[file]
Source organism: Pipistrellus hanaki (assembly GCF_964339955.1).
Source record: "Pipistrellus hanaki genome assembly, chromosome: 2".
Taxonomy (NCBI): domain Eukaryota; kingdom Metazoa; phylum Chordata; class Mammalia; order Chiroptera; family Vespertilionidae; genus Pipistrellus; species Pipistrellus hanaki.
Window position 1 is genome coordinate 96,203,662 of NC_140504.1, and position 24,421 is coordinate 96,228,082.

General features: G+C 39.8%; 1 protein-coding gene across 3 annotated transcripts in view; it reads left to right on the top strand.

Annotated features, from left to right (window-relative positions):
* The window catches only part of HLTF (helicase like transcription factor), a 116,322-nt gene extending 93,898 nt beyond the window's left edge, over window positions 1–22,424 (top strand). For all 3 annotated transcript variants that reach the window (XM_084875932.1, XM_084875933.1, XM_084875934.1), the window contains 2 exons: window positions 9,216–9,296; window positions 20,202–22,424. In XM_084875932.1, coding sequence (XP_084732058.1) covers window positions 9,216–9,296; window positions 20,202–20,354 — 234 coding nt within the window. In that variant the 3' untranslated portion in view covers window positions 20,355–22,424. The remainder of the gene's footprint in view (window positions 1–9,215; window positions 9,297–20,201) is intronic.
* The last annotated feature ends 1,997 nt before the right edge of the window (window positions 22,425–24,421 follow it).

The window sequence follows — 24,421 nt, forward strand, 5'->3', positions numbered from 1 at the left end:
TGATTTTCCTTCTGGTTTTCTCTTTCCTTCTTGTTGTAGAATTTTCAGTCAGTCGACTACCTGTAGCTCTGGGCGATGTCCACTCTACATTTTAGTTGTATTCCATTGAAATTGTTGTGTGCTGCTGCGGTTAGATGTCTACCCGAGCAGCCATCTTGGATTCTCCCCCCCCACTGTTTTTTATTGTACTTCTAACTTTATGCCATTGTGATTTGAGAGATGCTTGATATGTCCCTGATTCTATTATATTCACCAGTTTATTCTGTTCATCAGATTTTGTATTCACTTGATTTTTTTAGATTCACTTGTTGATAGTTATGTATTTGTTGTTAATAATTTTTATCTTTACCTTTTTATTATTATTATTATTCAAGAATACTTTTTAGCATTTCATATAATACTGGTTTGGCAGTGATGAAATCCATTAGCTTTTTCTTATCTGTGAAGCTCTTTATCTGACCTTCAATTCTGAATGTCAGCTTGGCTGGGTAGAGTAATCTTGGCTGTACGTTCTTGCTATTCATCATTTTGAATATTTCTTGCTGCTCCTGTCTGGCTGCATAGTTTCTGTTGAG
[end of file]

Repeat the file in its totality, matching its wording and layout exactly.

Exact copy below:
Source organism: Pipistrellus hanaki (assembly GCF_964339955.1).
Source record: "Pipistrellus hanaki genome assembly, chromosome: 2".
Taxonomy (NCBI): domain Eukaryota; kingdom Metazoa; phylum Chordata; class Mammalia; order Chiroptera; family Vespertilionidae; genus Pipistrellus; species Pipistrellus hanaki.
Window position 1 is genome coordinate 96,203,662 of NC_140504.1, and position 24,421 is coordinate 96,228,082.

General features: G+C 39.8%; 1 protein-coding gene across 3 annotated transcripts in view; it reads left to right on the top strand.

Annotated features, from left to right (window-relative positions):
* The window catches only part of HLTF (helicase like transcription factor), a 116,322-nt gene extending 93,898 nt beyond the window's left edge, over window positions 1–22,424 (top strand). For all 3 annotated transcript variants that reach the window (XM_084875932.1, XM_084875933.1, XM_084875934.1), the window contains 2 exons: window positions 9,216–9,296; window positions 20,202–22,424. In XM_084875932.1, coding sequence (XP_084732058.1) covers window positions 9,216–9,296; window positions 20,202–20,354 — 234 coding nt within the window. In that variant the 3' untranslated portion in view covers window positions 20,355–22,424. The remainder of the gene's footprint in view (window positions 1–9,215; window positions 9,297–20,201) is intronic.
* The last annotated feature ends 1,997 nt before the right edge of the window (window positions 22,425–24,421 follow it).

The window sequence follows — 24,421 nt, forward strand, 5'->3', positions numbered from 1 at the left end:
TGATTTTCCTTCTGGTTTTCTCTTTCCTTCTTGTTGTAGAATTTTCAGTCAGTCGACTACCTGTAGCTCTGGGCGATGTCCACTCTACATTTTAGTTGTATTCCATTGAAATTGTTGTGTGCTGCTGCGGTTAGATGTCTACCCGAGCAGCCATCTTGGATTCTCCCCCCCCACTGTTTTTTATTGTACTTCTAACTTTATGCCATTGTGATTTGAGAGATGCTTGATATGTCCCTGATTCTATTATATTCACCAGTTTATTCTGTTCATCAGATTTTGTATTCACTTGATTTTTTTAGATTCACTTGTTGATAGTTATGTATTTGTTGTTAATAATTTTTATCTTTACCTTTTTATTATTATTATTATTCAAGAATACTTTTTAGCATTTCATATAATACTGGTTTGGCAGTGATGAAATCCATTAGCTTTTTCTTATCTGTGAAGCTCTTTATCTGACCTTCAATTCTGAATGTCAGCTTGGCTGGGTAGAGTAATCTTGGCTGTACGTTCTTGCTATTCATCATTTTGAATATTTCTTGCTGCTCCTGTCTGGCTGCATAGTTTCTGTTGAG